Earlier this week Economic Development confirmed it would not be financing the project, which would have required investment of between £500,000 and £2m., as the committee said there was no guarantee of a financial return.
As the film was not identified as a priority in the Government Work Plan, members felt they could not justify funding it due to current pressures on government finances.
Producers Joy Mellins and David Shanks said the setback was a reflection of Gilliatt’s experience in the Victor Hugo story.
‘Every time Gilliatt thought something was going to happen, something knocked him back,’ said Mr Shanks.
The production duo said they were disappointed at the decision, but too much hard work had gone into the project to give up now.
‘The film is too beautiful and has so much potential, we have worked so hard to get to this stage,’ said Mrs Mellins.
‘I respect ED’s decision, they are looking after the taxpayers’ money. But I feel for islanders who have been so supportive, positive and enthusiastic. We weren’t overly optimistic to start with but we hoped they would see the benefit of it being filmed here and the money being put back into the island.'
They are now exploring different avenues for funding.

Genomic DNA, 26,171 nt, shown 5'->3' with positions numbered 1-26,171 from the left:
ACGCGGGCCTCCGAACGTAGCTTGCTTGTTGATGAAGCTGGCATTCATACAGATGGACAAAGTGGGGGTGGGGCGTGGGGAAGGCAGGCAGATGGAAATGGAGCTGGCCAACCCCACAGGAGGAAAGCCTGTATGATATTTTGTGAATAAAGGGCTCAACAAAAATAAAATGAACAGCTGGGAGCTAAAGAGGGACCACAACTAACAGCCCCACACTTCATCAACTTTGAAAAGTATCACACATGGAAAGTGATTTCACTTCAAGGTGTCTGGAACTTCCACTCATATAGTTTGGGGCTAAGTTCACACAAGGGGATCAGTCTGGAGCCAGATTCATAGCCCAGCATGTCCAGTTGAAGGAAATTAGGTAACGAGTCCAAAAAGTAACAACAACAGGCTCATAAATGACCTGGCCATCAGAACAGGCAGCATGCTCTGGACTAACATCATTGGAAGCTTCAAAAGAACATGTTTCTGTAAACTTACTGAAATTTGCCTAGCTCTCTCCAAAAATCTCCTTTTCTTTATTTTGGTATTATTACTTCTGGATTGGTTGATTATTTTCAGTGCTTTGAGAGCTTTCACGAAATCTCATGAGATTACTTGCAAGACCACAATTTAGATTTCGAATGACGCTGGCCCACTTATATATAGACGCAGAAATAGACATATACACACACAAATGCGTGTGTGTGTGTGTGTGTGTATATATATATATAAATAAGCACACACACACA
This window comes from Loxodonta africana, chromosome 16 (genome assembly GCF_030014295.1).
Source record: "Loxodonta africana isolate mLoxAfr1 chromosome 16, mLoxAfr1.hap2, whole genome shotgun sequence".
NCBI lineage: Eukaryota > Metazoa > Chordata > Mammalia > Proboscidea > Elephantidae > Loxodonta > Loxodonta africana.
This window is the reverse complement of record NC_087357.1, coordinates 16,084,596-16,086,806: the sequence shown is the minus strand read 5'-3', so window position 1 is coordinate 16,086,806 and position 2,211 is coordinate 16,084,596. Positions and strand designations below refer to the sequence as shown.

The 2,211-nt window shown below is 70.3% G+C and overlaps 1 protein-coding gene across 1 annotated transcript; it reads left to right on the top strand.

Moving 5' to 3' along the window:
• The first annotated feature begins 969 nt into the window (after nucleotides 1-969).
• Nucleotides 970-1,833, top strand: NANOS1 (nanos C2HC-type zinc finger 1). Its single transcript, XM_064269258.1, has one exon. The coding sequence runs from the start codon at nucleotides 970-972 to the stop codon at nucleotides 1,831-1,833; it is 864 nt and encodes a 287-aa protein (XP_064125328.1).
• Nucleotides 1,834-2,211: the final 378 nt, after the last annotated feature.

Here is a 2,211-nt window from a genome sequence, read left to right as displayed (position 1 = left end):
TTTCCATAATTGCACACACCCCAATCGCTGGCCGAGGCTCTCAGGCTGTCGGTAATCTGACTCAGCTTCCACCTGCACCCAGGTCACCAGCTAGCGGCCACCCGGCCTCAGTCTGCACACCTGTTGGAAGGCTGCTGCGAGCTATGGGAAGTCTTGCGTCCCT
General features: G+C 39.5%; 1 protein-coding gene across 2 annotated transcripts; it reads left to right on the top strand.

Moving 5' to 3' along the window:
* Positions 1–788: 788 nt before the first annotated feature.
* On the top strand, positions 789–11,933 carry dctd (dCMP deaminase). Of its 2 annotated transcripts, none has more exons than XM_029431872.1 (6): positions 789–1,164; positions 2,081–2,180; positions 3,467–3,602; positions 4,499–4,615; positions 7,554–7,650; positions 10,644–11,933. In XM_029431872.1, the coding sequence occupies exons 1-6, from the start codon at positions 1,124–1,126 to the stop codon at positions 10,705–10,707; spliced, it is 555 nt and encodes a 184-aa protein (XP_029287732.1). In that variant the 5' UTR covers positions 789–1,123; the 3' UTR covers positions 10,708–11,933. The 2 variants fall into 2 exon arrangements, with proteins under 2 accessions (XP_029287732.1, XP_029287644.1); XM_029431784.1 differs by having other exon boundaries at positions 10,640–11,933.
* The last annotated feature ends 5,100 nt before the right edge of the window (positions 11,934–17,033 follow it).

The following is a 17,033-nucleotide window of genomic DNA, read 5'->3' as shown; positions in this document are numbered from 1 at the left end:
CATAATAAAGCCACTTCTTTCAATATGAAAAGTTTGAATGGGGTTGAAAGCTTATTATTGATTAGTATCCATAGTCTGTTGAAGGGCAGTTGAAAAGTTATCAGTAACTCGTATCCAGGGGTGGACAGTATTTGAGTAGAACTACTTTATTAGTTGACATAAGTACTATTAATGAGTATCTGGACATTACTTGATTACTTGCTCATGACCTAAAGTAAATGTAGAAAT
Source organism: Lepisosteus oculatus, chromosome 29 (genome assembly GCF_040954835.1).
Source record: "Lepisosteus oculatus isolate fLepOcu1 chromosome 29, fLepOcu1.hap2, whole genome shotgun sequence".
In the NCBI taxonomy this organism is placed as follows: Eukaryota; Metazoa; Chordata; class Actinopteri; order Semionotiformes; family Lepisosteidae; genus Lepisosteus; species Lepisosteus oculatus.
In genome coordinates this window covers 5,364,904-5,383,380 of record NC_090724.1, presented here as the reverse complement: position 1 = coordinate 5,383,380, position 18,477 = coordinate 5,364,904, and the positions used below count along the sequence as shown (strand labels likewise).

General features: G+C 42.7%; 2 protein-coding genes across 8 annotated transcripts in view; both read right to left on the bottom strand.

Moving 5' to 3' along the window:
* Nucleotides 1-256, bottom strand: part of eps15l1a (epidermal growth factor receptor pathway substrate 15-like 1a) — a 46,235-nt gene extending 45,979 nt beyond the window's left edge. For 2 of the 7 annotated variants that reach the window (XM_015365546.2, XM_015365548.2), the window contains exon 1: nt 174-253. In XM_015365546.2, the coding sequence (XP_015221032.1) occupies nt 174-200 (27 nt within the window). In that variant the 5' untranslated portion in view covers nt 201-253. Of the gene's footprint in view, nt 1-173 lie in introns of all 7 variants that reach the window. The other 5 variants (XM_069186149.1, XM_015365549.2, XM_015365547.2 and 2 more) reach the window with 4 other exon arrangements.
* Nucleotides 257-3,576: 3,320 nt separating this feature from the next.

‘We are going to seek out conversations with investors to see if they will still come to the table and if not we will look elsewhere. We aren’t going to sit still, we are determined to give it everything we’ve got as we already have.’
Mr Shanks said Guernsey was still the ideal location for filming.
‘We do have one or two places we’re enquiring about, but the natural home is Guernsey and the Channel Islands,’ he said.
‘It is a missed opportunity, I really think we had major support in the States. We are frustrated and sorry for ourselves but also for the people of Guernsey.’
The project has been in the works for the past three years with Malta lined up as one potential filming location since then, but more recently the producers had settled on Castle Cornet.